President Donald Trump has formally moved to withdraw the US from the World Health Organization (WHO).
9th July, 2020
The president had made his intentions clear in late May, accusing the WHO of being under China’s control in the wake of the coronavirus pandemic.
Despite calls from the EU and others, he said he would pull out of the UN agency and redirect funds elsewhere.
He has now notified the UN and Congress of his intentions, although the process could take at least a year.
Stéphane Dujarric, spokesman for the UN secretary-general, confirmed the US had notified it of its withdrawal, effective as of 6 July 2021.
Senator Robert Menendez, the leading Democrat on the Foreign Relations Committee, also wrote on Twitter: “Congress received notification that POTUS officially withdrew the US from the WHO in the midst of a pandemic.
“It leaves Americans sick and America alone.”
A senior US administration official told CBS News that Washington had detailed the reforms that it wanted the WHO to make and engaged with it directly, but that the WHO had refused to act.
“Because they have failed to make the requested and greatly needed reforms, we will be today terminating our relationship,” the official was quoted as saying.
Joe Biden, who will challenge Donald Trump in the November presidential election, tweeted: “On my first day as President, I will rejoin the WHO and restore our leadership on the world stage.”
The US is the global health agency’s largest single contributor, providing more than $400m (£324m; €360m) in 2019, around 15% of its total budget.
Under a Congress resolution in 1948, the US can withdraw but must give a year’s notice and should pay outstanding fees, although it is unclear where Mr Trump stands on that. Mr Dujarric stressed that those conditions should be met.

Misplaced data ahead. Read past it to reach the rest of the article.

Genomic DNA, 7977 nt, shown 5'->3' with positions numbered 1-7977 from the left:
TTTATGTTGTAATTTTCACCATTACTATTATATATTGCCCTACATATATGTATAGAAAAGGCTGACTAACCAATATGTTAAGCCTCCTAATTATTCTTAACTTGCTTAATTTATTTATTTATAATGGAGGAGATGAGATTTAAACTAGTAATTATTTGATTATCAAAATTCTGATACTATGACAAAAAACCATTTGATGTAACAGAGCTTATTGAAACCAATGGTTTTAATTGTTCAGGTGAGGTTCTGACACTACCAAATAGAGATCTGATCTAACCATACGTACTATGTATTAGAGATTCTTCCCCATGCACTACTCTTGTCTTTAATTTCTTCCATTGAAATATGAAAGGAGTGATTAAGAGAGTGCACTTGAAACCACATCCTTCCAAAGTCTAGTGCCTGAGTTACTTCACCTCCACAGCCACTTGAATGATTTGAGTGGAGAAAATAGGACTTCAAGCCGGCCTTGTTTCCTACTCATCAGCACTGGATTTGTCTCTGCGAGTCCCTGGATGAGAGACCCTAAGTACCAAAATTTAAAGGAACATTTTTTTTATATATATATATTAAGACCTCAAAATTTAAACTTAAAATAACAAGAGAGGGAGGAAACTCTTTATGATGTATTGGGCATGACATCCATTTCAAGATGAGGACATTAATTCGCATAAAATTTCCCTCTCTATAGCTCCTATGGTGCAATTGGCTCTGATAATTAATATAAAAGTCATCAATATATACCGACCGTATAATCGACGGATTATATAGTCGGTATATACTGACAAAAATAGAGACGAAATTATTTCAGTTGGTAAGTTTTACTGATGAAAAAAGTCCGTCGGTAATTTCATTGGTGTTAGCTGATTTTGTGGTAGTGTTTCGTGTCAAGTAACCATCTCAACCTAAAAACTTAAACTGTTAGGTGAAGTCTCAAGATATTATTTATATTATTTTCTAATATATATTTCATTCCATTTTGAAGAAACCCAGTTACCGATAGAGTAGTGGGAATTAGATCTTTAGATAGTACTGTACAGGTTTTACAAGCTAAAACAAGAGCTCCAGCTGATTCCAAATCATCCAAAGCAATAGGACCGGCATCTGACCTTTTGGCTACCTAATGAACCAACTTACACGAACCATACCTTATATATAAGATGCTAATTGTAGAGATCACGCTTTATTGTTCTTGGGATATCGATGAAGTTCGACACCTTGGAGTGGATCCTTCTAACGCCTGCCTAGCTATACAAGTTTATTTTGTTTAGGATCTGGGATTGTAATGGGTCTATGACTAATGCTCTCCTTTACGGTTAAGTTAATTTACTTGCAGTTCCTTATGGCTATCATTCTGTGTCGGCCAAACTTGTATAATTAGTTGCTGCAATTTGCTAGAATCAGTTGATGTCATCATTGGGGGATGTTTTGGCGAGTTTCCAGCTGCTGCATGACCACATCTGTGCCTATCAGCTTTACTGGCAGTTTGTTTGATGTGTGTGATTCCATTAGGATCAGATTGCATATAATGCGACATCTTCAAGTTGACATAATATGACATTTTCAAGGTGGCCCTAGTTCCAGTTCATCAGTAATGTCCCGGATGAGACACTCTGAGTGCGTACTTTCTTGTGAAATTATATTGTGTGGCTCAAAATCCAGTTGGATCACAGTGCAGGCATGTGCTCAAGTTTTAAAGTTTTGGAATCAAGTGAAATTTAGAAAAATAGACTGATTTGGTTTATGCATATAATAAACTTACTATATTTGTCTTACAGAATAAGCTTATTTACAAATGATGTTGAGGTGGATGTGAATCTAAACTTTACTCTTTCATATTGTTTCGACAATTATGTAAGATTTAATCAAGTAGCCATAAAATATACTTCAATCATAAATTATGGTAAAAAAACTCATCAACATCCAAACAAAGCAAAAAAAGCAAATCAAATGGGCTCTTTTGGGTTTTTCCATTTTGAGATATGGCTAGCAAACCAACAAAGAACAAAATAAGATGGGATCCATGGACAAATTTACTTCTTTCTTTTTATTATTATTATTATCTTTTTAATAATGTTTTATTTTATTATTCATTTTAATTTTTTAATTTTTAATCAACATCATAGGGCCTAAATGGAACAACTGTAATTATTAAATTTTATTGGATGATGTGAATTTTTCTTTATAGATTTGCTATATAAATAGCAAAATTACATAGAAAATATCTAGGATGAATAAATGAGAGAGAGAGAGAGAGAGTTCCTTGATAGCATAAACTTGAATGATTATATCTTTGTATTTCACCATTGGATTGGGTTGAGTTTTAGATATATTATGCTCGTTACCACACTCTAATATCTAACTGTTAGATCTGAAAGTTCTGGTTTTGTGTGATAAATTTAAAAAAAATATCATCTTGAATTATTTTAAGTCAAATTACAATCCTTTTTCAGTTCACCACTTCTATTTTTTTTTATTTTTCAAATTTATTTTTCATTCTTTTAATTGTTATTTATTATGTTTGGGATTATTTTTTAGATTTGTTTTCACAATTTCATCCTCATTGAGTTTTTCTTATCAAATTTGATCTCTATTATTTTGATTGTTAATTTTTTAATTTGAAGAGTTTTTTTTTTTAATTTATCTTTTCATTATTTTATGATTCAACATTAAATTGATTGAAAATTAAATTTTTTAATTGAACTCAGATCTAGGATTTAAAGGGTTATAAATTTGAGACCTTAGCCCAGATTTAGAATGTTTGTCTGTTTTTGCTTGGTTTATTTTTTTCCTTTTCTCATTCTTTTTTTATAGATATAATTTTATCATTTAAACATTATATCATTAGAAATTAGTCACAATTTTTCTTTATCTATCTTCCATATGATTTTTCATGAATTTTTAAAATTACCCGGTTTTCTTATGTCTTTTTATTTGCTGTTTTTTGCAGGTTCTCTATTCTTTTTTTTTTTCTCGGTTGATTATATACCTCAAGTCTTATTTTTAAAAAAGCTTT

The withdrawal will call into question the WHO’s financial viability and the future of its many programmes promoting healthcare and tackling disease.
What has Mr Trump said about the WHO?
He first announced in April that he was going to halt US funding for the WHO unless it undertook “substantive improvements” within 30 days.
Then in late May he said: “We will be terminating our relationship with the World Health Organization and directing those funds” to other global public health charities.
“The world is now suffering as a result of the malfeasance of the Chinese government,” he said, adding that China had “instigated a global pandemic”.
The president accused China of pressurising the WHO to “mislead the world” about the virus, without giving evidence for his allegations.
“China has total control over the World Health Organization,” the president said.
Other countries, including Germany and the UK, have said they have no intention of withdrawing funding from the WHO, which is co-ordinating a global initiative to develop a vaccine against Covid-19
What is the WHO – and who funds it?
- Founded in 1948 and based in Geneva, Switzerland, it is the UN agency responsible for global public health
- Has 194 member states, and aims to “promote health, keep the world safe and serve the vulnerable”
- Involved in vaccination campaigns, health emergencies and supporting countries in primary care
- Funded by a combination of members’ fees based on wealth and population and voluntary contributions